Sunday, December 25, 2011


Ten weeks into my freshman year at college a few years ago (overseas), I experienced my first 'Christmas'. The commercialism confused me because we had nothing like that during Eid in Oman, but I tried to understand. I spent Christmas day alone reading.

During my second year of college, I was invited to spend Christmas with a Christian family and it completely changed my perspective. They welcomed me into their home with open arms and introduced me to their family traditions during this festive time. Televisions were put away, laptops switched off, and mugs of hot cocoa were made. They isolated themselves from the modern world and settled into a few days of pure family. We baked, we decorated the Christmas tree and wrapped gifts and gave to the poor and played Christmas music. I also went to Mass with them out of curiosity. It was snowing and there was a fireplace in the living room. Every moment from that magical time has remained intact in my memory.

From that moment, I have been working (in my own way) to promote religious tolerance among my friends, family and wider audience. I am proud to be a Muslim but I also deeply respect peaceful people of other faiths. Believing we are superior to others in religion or race or culture will not get us anywhere in this life. What this world needs is more tolerance.

I would like to wish all my Christian readers a blessed Christmas and a blessed Chanukah to members of the Jewish faith (the celebration started on December 20th and will continue until the 28th).

Peace - Nadia


  1. Blessings to you in this season Nadia! The world needs more interfaith heroes :-)

  2. Thanks a lot, Nadia! Merry Christmas to you as well and all the best throughout 2012!

  3. Thanks Nadia, actually our troubled world needs
    people like you and this post fully expresses the open-mindedness I love in your blog.
    Have a merry Christmas!

  4. This is a beautiful post Nadia and written with all the tolerant, welcoming and kind nature of Omanis.
    I may be Muslim but my family is Christian and I celebrate Christmas. Whilst we know this is not the day Jesus was born it is culturally the day it is celebrated. I partake in Christmas as for me it is remembering the birth of a great Prophet of God. I do not see anything haraam in it as such. It is also a time to be with family -something important in Islam.
    I have been shocked though by some of the outrageous comments being spouted on various Facebook pages. Saying "Merry Christmas" is apparently shirk! Even worse attending anything to do with Christmas seems to be sending one straight to Hell fire.
    Once again it seems to be coming from the West this intolerant, extreme attitude of many Muslims - many of them converts.
    I left Muscat a few days to a city where shops had Christmas trees and my students wished their teachers and Christian friends a happy Christmas and as always Omanis have this ability to remain true to their faith and beliefs whilst at the same time respecting others and being able to wish people of other faiths joys in their festivals.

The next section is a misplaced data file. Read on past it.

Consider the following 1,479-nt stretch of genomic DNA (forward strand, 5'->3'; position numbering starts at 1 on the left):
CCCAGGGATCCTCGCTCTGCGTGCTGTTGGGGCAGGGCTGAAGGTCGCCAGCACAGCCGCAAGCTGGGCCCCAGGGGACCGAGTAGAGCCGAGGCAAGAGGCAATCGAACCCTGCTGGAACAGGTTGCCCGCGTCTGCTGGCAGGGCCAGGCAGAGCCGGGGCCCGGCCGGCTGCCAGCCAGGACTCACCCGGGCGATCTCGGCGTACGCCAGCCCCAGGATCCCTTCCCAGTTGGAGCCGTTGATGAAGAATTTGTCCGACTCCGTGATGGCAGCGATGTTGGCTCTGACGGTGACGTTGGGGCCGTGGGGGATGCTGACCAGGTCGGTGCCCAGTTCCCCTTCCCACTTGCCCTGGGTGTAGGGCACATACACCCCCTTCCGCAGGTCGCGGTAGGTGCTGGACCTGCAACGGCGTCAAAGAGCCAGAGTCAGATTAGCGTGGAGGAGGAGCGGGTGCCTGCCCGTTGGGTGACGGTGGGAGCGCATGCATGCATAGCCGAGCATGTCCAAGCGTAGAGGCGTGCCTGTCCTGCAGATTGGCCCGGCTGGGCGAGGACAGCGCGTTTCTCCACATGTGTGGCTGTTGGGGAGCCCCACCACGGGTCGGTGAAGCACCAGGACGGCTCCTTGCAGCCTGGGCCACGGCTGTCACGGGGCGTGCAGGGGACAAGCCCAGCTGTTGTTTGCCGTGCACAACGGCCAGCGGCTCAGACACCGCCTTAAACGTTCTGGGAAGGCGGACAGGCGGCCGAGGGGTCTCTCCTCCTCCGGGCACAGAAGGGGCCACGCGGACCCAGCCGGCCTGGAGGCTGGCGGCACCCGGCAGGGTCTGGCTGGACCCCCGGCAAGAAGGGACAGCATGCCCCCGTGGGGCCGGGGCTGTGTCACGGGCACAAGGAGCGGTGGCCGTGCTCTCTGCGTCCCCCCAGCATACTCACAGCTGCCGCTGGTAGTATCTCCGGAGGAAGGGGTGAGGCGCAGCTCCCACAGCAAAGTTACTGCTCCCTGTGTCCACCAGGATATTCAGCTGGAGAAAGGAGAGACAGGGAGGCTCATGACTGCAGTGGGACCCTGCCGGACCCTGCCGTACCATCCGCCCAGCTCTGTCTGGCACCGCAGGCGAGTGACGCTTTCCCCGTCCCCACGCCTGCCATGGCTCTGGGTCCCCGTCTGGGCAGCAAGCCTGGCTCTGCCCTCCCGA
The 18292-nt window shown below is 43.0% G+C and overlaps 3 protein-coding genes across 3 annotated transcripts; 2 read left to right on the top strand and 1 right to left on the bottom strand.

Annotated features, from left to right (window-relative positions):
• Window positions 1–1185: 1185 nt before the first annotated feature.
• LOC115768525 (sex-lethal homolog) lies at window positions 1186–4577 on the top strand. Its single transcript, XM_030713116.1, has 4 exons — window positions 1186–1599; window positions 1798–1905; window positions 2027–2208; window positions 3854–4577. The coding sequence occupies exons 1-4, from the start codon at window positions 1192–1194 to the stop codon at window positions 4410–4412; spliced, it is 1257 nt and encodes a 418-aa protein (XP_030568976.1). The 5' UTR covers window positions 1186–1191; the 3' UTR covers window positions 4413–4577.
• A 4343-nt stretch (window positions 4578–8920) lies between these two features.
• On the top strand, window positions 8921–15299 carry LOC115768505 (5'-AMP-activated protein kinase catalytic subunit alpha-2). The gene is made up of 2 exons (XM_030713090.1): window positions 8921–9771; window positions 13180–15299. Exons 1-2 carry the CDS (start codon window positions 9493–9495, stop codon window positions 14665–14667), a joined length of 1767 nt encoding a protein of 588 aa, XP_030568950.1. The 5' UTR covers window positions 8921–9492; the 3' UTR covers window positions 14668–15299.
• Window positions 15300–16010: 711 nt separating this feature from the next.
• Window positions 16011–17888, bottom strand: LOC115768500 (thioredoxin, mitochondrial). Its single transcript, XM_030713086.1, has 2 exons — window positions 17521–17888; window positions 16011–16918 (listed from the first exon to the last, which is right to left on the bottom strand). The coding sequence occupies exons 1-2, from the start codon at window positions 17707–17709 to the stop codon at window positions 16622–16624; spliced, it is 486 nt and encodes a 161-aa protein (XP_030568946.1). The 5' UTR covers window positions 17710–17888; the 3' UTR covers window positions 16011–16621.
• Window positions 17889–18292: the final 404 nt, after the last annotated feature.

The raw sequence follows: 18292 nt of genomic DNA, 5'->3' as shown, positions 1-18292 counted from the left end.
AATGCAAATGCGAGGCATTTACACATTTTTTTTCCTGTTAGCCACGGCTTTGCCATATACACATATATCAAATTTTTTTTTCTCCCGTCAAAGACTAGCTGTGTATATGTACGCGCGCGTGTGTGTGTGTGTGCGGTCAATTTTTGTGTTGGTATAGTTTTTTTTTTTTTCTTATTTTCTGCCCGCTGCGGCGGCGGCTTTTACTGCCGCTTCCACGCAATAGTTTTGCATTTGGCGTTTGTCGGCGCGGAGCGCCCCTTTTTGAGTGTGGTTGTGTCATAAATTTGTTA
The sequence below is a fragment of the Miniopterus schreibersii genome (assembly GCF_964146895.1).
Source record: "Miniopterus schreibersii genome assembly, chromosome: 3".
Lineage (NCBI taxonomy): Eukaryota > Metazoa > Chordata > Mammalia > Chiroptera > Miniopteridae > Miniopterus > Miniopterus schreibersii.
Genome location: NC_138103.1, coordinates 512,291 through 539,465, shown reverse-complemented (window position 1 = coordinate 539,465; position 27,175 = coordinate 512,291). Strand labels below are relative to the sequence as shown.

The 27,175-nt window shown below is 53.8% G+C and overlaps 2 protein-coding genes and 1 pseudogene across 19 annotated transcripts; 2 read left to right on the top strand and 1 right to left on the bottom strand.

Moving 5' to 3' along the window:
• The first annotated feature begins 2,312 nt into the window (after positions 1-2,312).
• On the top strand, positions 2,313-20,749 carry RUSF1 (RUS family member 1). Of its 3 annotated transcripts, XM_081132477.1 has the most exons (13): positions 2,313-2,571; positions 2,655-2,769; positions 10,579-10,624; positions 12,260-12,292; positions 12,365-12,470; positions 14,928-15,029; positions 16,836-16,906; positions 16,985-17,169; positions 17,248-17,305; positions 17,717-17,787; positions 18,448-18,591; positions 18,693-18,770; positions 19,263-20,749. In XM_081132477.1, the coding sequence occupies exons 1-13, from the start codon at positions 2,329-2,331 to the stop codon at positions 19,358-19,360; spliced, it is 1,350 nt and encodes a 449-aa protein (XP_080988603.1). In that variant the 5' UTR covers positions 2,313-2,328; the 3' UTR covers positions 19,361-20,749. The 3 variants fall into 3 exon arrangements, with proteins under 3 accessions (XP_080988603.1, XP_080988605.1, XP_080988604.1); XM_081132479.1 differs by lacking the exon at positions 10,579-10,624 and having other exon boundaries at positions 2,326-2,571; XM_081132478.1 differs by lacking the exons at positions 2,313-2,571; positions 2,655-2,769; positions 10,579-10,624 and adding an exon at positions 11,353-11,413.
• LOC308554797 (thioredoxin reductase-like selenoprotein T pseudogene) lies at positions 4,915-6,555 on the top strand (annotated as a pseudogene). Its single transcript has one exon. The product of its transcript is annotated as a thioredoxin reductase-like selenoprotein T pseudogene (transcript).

Back in the UK and a hardcore group of Muslims are practically brandishing swords at "kuffir" - what they refer to Christians and Jews are and I am lost!
    Merry Christmas to everyone in Oman from someone who has just left Oman and is missing it already!

  5. As a man with a Jewish and Christian background, who also loved living in Oman amongst many loevly Muslim people, thank you for your well wishes. The world needs more people like you.

    Shalom. Salam. Peace.

  6. Hi Nadia,
    That is a beautiful sentiment and post . Unfortunately not all Omanis feel the way you too. I am a naturalized Omani and love the country as much as any Omani . However I am now in the United States and working there instead of working in Oman and contributing to the progress of the country . This was due to my experiences growing up and studying at SQU. Don't get me wrong classmates treated me well but they could never a accept my non Muslim faith. I could never bring up my children in a place where they would not be accepted because they have the wrong faith and ethnicity.
    In time I realized that my allegiance was truly to His Majesty for allowing me and my family to prosper in Oman. But what would happen after his reign. Hence with a heavy heart I had to leave.
    I still hope that my fears will not be realized and I can come back and live in the country I love.

  7. How about those peaceful people of no faith?

  8. Anonymous, everyone has faith in something. You don't need to believe in a 'God' to be a peaceful person of faith.

  9. Your post summed up exactly how I feel about our opposite experience in Oman and unlike ANONYMOUS 29th Dec, I did not feel at all like we were not accepted in Oman for having a different faith! It was a wonderful place for my youngest son to spend the first few years of his life and for my older son also. We did not leave Oman for this reason and I never would. Actually we felt more accepted by our Omani friends than people in our own home country! One of my fondest memories is of the beautiful young Omani nurse at SQU Hospital who came and sat on my hospital bed and chatted to me when she had the time during my 8 week stay in hospital. This would never have happened in my home country where hospitals are understaffed and nurses are stressed out! Oman has a lot to offer and Nadia you continue to remind me of all the wonderful things that I SOOO miss about Oman!